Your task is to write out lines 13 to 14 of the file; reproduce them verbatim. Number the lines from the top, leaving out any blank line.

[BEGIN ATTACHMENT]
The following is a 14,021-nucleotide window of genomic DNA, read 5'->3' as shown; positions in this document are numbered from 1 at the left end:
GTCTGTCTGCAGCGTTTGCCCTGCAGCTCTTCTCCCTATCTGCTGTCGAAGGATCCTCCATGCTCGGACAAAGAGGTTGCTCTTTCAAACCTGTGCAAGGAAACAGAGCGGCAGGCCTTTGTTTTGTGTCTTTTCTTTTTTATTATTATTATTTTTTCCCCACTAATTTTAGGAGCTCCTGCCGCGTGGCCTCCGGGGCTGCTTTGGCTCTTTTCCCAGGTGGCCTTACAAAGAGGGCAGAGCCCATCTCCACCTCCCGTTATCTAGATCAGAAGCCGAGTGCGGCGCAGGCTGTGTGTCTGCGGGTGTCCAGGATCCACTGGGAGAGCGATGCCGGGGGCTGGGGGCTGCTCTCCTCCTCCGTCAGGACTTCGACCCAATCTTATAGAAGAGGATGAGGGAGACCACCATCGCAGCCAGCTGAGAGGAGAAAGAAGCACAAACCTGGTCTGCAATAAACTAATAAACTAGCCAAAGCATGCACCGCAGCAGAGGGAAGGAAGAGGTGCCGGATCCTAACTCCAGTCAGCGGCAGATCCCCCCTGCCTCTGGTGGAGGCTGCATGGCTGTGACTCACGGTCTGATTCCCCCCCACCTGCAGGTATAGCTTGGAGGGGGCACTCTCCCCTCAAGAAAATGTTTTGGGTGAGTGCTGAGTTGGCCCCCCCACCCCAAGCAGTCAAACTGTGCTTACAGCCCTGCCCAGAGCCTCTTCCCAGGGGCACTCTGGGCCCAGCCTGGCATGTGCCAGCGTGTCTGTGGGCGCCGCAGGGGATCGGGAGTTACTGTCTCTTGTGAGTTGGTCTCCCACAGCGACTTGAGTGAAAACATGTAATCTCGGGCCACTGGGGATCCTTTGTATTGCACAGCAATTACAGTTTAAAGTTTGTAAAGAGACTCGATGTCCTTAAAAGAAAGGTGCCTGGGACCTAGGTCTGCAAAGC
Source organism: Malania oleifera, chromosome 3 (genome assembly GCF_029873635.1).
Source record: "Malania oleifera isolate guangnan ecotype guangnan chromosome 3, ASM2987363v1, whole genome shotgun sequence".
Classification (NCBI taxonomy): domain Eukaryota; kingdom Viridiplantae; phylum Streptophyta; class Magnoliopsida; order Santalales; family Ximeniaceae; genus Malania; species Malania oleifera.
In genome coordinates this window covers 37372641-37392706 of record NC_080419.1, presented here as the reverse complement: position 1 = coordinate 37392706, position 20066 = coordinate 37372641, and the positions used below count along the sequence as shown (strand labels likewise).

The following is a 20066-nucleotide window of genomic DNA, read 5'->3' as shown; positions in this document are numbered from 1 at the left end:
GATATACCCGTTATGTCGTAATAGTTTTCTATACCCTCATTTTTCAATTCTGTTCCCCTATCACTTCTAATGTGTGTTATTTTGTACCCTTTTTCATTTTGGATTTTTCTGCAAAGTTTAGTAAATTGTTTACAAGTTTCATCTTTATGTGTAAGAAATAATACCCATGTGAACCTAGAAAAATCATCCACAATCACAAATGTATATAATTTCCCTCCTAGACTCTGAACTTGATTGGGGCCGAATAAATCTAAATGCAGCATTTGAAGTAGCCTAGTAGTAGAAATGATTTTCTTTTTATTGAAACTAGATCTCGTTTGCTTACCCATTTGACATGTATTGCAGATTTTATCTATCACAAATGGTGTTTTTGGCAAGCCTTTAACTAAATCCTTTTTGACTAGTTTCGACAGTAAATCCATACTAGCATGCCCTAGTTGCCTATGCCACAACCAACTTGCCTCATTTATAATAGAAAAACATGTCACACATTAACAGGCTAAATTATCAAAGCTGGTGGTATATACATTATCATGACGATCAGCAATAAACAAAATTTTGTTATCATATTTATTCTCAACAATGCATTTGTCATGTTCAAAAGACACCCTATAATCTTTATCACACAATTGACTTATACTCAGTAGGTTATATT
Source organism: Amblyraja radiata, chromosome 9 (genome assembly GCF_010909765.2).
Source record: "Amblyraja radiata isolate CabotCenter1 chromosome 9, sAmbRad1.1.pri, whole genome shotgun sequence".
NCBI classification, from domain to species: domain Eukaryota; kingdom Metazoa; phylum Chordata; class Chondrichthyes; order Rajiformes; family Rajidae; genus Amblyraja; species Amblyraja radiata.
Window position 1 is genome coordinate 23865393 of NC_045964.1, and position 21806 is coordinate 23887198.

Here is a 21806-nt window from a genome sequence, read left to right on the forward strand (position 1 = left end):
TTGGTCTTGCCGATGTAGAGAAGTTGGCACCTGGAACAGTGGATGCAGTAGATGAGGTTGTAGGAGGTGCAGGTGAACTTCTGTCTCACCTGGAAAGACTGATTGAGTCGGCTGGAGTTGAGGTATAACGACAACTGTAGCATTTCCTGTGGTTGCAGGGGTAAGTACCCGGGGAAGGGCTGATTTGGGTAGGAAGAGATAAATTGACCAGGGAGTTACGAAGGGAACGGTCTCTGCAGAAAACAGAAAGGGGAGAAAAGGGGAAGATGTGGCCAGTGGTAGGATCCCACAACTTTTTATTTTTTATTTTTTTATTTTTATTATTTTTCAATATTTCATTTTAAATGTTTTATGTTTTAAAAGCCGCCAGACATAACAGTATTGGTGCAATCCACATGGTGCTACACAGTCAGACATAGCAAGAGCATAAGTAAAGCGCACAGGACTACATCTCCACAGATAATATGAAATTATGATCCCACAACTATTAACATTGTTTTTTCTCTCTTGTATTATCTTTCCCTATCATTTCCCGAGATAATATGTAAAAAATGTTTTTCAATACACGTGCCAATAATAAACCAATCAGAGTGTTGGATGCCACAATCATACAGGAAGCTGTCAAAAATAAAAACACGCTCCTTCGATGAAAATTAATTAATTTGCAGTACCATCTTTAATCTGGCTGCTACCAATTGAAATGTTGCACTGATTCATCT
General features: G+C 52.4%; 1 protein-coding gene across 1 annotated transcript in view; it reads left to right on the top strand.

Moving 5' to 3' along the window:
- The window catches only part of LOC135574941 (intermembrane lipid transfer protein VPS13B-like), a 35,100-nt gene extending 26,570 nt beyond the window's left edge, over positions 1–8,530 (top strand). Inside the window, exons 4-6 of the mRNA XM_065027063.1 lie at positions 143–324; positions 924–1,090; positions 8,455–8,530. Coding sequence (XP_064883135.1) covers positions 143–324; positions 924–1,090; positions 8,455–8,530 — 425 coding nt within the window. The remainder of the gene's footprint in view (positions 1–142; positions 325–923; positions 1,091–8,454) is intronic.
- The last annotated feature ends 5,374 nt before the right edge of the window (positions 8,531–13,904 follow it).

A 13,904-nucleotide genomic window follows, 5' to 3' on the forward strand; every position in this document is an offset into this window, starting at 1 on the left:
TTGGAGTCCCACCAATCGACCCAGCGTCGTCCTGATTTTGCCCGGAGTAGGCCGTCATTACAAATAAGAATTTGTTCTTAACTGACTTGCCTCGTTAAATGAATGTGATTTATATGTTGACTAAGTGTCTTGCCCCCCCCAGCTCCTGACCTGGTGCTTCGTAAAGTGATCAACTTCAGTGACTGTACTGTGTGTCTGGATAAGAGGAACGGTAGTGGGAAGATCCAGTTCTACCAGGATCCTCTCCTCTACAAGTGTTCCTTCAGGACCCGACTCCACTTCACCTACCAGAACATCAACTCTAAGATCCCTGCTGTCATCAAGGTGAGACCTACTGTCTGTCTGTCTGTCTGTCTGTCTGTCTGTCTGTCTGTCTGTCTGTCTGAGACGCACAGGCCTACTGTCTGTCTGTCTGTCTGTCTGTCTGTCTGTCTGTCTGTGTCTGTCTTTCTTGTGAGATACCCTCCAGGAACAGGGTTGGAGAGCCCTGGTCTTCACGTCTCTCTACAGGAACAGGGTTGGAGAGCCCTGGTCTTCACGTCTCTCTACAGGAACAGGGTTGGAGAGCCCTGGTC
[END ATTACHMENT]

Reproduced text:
Here is a 21806-nt window from a genome sequence, read left to right on the forward strand (position 1 = left end):
TTGGTCTTGCCGATGTAGAGAAGTTGGCACCTGGAACAGTGGATGCAGTAGATGAGGTTGTAGGAGGTGCAGGTGAACTTCTGTCTCACCTGGAAAGACTGATTGAGTCGGCTGGAGTTGAGGTATAACGACAACTGTAGCATTTCCTGTGGTTGCAGGGGTAAGTACCCGGGGAAGGGCTGATTTGGGTAGGAAGAGATAAATTGACCAGGGAGTTACGAAGGGAACGGTCTCTGCAGAAAACAGAAAGGGGAGAAAAGGGGAAGATGTGGCCAGTGGTAGGATCCCACAACTTTTTATTTTTTATTTTTTTATTTTTATTATTTTTCAATATTTCATTTTAAATGTTTTATGTTTTAAAAGCCGCCAGACATAACAGTATTGGTGCAATCCACATGGTGCTACACAGTCAGACATAGCAAGAGCATAAGTAAAGCGCACAGGACTACATCTCCACAGATAATATGAAATTATGATCCCACAACTATTAACATTGTTTTTTCTCTCTTGTATTATCTTTCCCTATCATTTCCCGAGATAATATGTAAAAAATGTTTTTCAATACACGTGCCAATAATAAACCAATCAGAGTGTTGGATGCCACAATCATACAGGAAGCTGTCAAAAATAAAAACACGCTCCTTCGATGAAAATTAATTAATTTGCAGTACCATCTTTAATCTGGCTGCTACCAATTGAAATGTTGCACTGATTCATCT